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WASHINGTON, Jan 26 (Reuters) - Syria’s pound may be a little overvalued on a real effective exchange rate basis, though the country for now should just pave the way to eventually move to greater currency flexibility, the IMF said on Monday.
The International Monetary Fund, in its regular update on the Syrian economy, said it expects the country’s economy grew by roughly 5 percent last year and that Syria will be only mildly affected by the global financial crisis.
The IMF, in a statement, said, “Directors did not recommend any change in the exchange rate level in the present context.
“Directors encouraged the authorities to prepare the ground for a gradual move toward greater exchange rate flexibility over the medium term,” the fund said.
The IMF said it expects the Syrian economy grew last year despite declining output from its oil industry, but it estimated that inflation accelerated sharply to around 15 percent on average, versus 5 percent in 2007.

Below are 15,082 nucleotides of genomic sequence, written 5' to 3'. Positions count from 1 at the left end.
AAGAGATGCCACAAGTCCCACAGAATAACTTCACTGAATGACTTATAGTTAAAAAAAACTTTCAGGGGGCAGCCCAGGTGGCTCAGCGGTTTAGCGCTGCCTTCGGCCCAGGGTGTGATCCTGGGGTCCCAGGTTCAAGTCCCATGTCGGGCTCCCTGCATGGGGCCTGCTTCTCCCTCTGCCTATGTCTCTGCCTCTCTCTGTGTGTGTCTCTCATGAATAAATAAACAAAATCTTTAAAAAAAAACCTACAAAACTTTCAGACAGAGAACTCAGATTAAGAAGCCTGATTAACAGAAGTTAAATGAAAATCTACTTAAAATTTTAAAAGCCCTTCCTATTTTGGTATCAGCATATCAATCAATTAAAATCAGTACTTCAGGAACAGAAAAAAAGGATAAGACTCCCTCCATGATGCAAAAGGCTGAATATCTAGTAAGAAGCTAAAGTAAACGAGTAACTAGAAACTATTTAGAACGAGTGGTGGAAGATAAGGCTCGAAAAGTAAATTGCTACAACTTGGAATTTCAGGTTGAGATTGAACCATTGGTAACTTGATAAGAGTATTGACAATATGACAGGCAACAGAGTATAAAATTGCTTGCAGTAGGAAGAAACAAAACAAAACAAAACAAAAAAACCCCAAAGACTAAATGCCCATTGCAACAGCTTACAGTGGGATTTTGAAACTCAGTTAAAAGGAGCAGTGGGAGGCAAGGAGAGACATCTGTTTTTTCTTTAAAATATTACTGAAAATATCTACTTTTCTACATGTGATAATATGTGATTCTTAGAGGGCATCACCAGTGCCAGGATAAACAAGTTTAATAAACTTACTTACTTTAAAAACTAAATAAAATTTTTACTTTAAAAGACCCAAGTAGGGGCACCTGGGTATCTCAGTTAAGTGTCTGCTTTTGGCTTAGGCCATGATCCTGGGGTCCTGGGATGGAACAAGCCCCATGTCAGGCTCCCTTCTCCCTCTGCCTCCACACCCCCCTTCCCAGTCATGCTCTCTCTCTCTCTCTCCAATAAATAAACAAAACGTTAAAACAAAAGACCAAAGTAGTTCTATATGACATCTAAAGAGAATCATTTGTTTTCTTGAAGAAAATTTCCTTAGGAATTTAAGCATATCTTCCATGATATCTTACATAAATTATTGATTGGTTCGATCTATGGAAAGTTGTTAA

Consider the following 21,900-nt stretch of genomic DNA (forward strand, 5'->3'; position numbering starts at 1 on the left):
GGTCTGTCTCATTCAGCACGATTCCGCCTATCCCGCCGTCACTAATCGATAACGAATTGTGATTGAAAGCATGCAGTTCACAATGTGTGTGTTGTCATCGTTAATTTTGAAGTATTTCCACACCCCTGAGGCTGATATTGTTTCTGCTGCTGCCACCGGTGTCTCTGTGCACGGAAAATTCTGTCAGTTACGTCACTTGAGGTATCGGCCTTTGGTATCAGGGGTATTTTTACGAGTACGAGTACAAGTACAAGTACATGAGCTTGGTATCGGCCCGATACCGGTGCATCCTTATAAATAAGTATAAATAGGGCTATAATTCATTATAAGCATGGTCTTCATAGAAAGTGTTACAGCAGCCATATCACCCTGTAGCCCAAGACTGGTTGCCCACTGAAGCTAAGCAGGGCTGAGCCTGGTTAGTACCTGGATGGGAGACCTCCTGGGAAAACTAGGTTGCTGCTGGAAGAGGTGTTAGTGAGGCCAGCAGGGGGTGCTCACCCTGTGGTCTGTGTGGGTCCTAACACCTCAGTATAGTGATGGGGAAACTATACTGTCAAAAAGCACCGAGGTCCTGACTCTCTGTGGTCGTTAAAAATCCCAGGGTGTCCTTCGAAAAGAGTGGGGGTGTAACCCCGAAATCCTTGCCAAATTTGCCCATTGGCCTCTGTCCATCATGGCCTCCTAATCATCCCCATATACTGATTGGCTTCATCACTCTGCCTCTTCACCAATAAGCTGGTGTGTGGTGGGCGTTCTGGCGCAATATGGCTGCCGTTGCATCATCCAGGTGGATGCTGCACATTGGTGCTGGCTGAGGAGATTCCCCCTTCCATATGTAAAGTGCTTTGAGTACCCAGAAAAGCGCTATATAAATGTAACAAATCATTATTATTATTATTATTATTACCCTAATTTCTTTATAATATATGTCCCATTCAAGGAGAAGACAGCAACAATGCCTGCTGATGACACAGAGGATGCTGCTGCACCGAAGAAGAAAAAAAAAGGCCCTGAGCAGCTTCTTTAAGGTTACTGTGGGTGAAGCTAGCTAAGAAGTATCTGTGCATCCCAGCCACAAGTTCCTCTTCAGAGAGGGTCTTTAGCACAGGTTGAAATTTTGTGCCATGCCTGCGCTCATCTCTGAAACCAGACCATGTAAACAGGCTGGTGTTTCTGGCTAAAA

“The impact of adverse global and regional developments on the Syrian economy is expected to be relatively mild in the short term. The effects are likely to be through weakening foreign direct investment, remittances, and demand for Syrian exports from the Gulf region,” the IMF said.
The country’s fiscal deficit steadied around 3.5 percent of gross domestic domestic product in 2008, the IMF said, after the government phased out fuel subsidies. To strengthen public finances further, the IMF encouraged Syria to introduce a value added tax next year.
“Vigorous implementation of the authorities’ substantial structural reform agenda will be crucial to accelerate the shift to a more market-oriented and non-oil-based economy,” the IMF said. (Reporting by Alister Bull; Editing by Leslie Adler)